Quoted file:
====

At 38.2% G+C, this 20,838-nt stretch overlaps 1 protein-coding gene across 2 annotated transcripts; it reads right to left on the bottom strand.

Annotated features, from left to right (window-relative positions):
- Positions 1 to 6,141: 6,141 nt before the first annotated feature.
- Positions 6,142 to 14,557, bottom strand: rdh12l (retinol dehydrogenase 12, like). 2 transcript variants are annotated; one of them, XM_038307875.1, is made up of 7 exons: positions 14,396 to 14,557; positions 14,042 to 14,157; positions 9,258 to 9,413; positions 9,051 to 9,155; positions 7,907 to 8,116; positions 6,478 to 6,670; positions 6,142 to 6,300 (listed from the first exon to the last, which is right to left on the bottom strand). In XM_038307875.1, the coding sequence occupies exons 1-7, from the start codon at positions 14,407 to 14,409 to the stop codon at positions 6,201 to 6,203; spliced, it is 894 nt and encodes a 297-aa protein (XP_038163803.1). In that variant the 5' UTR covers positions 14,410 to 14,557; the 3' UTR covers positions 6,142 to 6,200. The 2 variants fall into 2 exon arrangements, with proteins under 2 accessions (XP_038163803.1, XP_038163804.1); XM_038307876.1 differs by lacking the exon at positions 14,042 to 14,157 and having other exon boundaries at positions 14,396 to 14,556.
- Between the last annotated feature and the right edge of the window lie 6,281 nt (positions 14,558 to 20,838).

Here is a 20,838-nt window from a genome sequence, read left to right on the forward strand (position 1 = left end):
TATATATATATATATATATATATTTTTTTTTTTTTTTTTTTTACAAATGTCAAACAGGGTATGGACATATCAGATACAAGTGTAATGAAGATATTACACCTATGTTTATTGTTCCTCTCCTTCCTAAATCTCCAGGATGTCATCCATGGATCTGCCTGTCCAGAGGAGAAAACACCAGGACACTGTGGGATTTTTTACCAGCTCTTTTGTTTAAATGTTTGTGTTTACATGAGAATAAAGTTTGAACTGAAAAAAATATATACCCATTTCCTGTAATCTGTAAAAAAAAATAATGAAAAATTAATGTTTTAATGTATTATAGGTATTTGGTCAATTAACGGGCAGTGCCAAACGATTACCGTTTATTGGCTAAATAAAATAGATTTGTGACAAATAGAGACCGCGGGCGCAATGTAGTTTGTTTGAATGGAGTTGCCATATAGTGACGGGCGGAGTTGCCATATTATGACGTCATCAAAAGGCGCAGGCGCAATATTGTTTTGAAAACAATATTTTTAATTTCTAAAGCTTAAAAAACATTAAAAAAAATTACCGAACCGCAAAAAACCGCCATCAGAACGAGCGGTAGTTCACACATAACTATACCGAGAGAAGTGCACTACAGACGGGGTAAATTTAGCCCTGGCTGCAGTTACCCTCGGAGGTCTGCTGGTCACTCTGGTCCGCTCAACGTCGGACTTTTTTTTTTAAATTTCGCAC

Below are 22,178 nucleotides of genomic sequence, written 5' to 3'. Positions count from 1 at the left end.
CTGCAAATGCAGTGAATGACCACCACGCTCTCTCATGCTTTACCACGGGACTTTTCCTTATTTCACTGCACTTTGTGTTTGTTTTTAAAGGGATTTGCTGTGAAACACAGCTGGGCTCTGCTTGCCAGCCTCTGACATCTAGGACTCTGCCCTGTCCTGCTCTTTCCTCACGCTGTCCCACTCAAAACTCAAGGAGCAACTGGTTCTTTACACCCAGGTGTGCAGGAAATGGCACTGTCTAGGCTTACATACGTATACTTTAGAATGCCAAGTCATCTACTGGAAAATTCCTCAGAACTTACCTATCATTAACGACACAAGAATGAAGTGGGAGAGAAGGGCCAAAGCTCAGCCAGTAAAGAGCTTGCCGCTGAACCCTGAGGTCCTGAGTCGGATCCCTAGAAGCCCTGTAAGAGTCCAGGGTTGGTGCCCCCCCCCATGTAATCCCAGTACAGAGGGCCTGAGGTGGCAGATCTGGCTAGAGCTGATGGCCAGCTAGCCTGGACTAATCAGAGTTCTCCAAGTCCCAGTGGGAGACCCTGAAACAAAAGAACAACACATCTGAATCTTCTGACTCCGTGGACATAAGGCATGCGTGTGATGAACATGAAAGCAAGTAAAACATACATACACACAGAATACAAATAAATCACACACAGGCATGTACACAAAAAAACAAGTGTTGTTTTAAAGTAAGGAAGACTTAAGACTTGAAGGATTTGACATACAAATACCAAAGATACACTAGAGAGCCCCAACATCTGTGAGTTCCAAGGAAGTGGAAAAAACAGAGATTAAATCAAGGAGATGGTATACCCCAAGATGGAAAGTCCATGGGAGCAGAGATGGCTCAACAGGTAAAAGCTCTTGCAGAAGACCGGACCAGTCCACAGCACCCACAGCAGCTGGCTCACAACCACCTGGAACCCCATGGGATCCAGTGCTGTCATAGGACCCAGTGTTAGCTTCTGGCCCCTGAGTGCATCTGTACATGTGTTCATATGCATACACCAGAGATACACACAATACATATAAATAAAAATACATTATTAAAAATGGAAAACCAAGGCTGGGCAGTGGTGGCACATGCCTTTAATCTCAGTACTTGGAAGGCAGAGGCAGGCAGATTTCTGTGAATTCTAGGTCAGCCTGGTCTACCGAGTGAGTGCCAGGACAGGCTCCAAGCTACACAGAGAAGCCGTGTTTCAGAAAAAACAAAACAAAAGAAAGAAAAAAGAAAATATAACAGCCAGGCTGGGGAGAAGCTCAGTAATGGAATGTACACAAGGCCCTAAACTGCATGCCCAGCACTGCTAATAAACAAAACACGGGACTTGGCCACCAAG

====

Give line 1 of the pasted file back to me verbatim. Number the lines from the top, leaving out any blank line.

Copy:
At 38.2% G+C, this 20,838-nt stretch overlaps 1 protein-coding gene across 2 annotated transcripts; it reads right to left on the bottom strand.